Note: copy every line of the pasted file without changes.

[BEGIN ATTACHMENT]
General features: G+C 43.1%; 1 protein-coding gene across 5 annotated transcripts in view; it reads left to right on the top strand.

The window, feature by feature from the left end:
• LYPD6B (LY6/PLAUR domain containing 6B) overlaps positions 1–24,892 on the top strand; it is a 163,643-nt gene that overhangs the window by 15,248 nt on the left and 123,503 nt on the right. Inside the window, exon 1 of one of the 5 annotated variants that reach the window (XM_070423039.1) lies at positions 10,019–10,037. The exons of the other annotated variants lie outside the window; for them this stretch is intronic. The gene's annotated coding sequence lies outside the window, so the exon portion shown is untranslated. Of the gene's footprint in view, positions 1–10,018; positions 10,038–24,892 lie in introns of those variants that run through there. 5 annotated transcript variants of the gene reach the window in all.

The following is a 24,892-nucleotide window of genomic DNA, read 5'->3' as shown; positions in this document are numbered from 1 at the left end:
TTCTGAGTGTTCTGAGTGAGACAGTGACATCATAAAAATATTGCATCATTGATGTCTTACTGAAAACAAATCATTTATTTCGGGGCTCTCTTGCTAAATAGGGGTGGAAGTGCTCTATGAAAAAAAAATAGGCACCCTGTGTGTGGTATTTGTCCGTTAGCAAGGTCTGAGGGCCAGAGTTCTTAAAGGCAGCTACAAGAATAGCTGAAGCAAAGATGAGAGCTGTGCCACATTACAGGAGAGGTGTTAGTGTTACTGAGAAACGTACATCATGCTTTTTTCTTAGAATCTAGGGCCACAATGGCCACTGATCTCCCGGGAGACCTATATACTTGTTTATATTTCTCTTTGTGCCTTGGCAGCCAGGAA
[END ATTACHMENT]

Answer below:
General features: G+C 43.1%; 1 protein-coding gene across 5 annotated transcripts in view; it reads left to right on the top strand.

The window, feature by feature from the left end:
• LYPD6B (LY6/PLAUR domain containing 6B) overlaps positions 1–24,892 on the top strand; it is a 163,643-nt gene that overhangs the window by 15,248 nt on the left and 123,503 nt on the right. Inside the window, exon 1 of one of the 5 annotated variants that reach the window (XM_070423039.1) lies at positions 10,019–10,037. The exons of the other annotated variants lie outside the window; for them this stretch is intronic. The gene's annotated coding sequence lies outside the window, so the exon portion shown is untranslated. Of the gene's footprint in view, positions 1–10,018; positions 10,038–24,892 lie in introns of those variants that run through there. 5 annotated transcript variants of the gene reach the window in all.

The following is a 24,892-nucleotide window of genomic DNA, read 5'->3' as shown; positions in this document are numbered from 1 at the left end:
TTCTGAGTGTTCTGAGTGAGACAGTGACATCATAAAAATATTGCATCATTGATGTCTTACTGAAAACAAATCATTTATTTCGGGGCTCTCTTGCTAAATAGGGGTGGAAGTGCTCTATGAAAAAAAAATAGGCACCCTGTGTGTGGTATTTGTCCGTTAGCAAGGTCTGAGGGCCAGAGTTCTTAAAGGCAGCTACAAGAATAGCTGAAGCAAAGATGAGAGCTGTGCCACATTACAGGAGAGGTGTTAGTGTTACTGAGAAACGTACATCATGCTTTTTTCTTAGAATCTAGGGCCACAATGGCCACTGATCTCCCGGGAGACCTATATACTTGTTTATATTTCTCTTTGTGCCTTGGCAGCCAGGAA